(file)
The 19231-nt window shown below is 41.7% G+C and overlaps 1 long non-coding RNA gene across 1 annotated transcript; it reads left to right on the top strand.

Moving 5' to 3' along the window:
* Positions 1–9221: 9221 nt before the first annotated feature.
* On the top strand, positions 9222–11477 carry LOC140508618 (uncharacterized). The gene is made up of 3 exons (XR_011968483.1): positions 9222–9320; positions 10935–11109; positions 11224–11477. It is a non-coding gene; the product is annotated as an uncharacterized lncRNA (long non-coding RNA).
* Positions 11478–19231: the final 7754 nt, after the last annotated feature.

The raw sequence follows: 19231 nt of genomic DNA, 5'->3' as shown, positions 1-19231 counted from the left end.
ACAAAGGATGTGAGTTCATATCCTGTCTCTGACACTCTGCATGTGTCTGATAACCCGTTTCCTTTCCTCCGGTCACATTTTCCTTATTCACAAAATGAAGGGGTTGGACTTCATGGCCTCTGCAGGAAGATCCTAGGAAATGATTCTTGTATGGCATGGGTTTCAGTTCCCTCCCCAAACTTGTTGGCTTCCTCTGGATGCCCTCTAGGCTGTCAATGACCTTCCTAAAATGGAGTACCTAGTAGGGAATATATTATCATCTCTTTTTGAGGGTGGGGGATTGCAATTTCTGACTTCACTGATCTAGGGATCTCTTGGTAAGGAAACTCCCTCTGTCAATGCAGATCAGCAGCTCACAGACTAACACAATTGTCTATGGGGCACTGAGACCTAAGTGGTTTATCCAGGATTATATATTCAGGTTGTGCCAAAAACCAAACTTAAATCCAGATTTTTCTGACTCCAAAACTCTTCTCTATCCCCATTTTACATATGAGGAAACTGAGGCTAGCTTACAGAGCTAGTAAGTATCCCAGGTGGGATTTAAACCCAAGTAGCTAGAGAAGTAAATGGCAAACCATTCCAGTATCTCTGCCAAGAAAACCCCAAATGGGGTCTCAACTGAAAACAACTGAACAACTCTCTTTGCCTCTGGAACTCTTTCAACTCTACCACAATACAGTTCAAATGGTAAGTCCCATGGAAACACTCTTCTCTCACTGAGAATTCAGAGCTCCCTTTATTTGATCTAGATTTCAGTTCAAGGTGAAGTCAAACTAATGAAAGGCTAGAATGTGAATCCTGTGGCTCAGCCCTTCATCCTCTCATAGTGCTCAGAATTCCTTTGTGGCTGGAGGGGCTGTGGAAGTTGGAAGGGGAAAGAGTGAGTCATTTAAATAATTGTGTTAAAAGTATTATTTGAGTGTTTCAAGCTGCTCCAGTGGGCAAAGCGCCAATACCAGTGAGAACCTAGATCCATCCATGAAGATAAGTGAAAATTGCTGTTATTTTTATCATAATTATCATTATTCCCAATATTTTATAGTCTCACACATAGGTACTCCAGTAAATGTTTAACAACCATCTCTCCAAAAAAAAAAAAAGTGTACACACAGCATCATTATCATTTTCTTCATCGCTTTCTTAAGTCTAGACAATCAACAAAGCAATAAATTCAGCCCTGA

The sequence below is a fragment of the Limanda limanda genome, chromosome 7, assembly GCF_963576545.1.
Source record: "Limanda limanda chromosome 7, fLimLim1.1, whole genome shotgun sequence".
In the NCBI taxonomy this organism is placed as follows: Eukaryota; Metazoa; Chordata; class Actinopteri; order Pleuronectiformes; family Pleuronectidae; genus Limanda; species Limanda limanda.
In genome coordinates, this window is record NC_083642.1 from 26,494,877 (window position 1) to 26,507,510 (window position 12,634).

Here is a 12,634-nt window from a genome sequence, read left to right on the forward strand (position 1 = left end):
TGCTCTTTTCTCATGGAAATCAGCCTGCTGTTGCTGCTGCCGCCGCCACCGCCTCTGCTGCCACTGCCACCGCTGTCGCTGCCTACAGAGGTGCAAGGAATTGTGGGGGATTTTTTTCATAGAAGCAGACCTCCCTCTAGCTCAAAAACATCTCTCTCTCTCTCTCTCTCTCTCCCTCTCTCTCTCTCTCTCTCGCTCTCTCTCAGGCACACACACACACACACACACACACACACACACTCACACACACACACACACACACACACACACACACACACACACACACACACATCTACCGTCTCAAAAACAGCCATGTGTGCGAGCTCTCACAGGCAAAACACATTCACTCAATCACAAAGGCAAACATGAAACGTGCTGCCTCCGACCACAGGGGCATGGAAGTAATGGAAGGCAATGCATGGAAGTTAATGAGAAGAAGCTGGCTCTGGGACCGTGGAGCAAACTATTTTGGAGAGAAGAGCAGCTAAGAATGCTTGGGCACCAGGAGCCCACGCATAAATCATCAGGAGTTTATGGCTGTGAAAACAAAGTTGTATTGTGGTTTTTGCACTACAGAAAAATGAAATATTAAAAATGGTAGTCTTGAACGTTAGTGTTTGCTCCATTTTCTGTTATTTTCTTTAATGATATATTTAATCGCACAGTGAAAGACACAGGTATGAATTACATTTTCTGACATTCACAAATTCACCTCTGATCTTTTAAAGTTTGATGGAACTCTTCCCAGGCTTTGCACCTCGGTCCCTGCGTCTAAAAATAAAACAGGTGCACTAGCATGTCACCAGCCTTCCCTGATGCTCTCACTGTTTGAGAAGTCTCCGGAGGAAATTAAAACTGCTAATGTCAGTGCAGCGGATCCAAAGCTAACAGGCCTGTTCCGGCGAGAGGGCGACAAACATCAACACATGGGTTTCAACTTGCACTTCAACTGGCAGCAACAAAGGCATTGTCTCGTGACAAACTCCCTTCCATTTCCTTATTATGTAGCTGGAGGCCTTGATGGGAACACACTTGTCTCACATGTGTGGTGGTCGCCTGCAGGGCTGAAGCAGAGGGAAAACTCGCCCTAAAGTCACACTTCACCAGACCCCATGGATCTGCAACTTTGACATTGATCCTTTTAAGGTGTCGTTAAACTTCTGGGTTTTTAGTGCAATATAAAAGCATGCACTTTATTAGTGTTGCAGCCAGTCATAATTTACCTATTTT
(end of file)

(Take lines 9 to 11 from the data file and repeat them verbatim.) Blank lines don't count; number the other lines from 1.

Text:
Source record: "Limanda limanda chromosome 7, fLimLim1.1, whole genome shotgun sequence".
In the NCBI taxonomy this organism is placed as follows: Eukaryota; Metazoa; Chordata; class Actinopteri; order Pleuronectiformes; family Pleuronectidae; genus Limanda; species Limanda limanda.
In genome coordinates, this window is record NC_083642.1 from 26,494,877 (window position 1) to 26,507,510 (window position 12,634).